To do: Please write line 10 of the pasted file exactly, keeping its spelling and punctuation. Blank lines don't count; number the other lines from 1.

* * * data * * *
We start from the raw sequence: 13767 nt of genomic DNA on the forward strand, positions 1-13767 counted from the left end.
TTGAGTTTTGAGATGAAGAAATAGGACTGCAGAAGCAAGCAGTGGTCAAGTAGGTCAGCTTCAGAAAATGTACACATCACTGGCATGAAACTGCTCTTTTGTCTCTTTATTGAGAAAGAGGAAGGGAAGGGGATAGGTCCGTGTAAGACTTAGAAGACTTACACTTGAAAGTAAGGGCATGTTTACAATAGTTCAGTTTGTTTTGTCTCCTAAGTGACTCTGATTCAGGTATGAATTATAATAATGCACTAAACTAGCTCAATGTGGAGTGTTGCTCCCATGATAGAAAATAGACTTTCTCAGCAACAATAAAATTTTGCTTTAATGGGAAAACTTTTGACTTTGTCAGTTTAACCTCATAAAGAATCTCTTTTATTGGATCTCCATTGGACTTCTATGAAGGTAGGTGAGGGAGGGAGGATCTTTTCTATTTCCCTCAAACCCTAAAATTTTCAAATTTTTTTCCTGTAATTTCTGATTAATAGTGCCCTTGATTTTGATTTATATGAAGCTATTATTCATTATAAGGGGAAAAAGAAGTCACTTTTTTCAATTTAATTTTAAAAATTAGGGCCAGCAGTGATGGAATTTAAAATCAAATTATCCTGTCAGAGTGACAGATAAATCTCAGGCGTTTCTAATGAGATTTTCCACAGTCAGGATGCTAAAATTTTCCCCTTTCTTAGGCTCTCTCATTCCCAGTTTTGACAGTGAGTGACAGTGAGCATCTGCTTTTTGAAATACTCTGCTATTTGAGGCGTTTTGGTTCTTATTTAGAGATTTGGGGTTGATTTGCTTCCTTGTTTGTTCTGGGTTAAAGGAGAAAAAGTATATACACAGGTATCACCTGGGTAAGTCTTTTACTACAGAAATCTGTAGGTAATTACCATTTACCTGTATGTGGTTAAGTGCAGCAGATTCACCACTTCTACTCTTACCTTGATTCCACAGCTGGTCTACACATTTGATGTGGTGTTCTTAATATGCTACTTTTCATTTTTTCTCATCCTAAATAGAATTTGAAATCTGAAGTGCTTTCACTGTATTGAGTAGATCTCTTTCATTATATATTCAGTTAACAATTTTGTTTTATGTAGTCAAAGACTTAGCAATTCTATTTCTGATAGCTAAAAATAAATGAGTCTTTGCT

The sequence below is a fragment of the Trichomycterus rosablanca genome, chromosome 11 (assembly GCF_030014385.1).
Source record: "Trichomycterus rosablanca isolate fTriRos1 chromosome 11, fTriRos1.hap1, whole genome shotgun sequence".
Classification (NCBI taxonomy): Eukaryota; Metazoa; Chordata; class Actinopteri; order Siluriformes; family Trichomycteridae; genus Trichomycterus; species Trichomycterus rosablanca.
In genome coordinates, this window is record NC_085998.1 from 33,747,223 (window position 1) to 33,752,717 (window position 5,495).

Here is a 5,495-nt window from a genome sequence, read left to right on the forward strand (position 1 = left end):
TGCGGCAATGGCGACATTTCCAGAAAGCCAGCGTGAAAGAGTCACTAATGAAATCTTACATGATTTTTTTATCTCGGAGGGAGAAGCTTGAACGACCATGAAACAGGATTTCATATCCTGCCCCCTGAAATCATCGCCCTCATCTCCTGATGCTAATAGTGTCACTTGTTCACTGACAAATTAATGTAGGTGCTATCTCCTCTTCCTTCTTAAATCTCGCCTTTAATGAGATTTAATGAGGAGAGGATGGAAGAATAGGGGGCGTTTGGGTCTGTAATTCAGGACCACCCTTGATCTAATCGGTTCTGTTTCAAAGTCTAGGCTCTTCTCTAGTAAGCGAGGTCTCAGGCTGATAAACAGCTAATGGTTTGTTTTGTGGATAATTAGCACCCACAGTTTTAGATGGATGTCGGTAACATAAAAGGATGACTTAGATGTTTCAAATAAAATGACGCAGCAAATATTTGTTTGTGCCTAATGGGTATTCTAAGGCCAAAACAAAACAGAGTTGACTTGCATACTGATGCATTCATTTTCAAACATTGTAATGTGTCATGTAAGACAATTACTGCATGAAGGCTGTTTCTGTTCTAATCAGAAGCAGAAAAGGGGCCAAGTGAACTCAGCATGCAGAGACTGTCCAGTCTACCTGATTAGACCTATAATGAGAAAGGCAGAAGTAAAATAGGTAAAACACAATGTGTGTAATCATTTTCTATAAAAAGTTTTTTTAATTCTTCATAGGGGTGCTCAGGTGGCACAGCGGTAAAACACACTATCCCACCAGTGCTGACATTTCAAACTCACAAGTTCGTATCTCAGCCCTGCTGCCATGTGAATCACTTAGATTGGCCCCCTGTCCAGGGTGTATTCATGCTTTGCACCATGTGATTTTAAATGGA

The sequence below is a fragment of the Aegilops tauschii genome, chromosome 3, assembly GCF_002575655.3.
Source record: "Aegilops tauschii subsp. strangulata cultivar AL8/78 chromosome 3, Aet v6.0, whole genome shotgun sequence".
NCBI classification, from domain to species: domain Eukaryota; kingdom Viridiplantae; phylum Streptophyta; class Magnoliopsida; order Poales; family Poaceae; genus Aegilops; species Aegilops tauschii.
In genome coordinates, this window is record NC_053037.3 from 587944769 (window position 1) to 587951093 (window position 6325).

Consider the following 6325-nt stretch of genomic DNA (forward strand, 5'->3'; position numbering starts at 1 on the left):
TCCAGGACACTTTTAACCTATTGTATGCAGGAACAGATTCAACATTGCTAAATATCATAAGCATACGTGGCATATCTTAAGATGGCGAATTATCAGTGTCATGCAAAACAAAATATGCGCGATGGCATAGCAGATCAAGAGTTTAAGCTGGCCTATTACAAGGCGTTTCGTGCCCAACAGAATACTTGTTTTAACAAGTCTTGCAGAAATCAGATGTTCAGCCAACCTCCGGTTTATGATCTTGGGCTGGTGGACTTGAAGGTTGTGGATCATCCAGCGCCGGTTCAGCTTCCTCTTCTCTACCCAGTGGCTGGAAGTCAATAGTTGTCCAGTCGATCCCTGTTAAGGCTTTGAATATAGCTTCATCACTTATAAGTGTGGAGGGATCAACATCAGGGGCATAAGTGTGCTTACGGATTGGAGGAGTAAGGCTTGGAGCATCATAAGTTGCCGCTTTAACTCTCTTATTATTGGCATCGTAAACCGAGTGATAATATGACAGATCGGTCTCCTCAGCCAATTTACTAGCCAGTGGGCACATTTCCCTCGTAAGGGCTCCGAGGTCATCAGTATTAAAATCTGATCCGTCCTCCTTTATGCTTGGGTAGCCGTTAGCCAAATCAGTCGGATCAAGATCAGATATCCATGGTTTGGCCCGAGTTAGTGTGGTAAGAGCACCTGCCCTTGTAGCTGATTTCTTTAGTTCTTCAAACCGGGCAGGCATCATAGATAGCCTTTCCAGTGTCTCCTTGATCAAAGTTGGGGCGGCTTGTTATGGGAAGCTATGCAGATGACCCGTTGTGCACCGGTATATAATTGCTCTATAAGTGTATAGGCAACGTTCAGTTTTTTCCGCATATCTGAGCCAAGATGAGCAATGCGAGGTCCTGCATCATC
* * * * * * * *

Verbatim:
Source record: "Aegilops tauschii subsp. strangulata cultivar AL8/78 chromosome 3, Aet v6.0, whole genome shotgun sequence".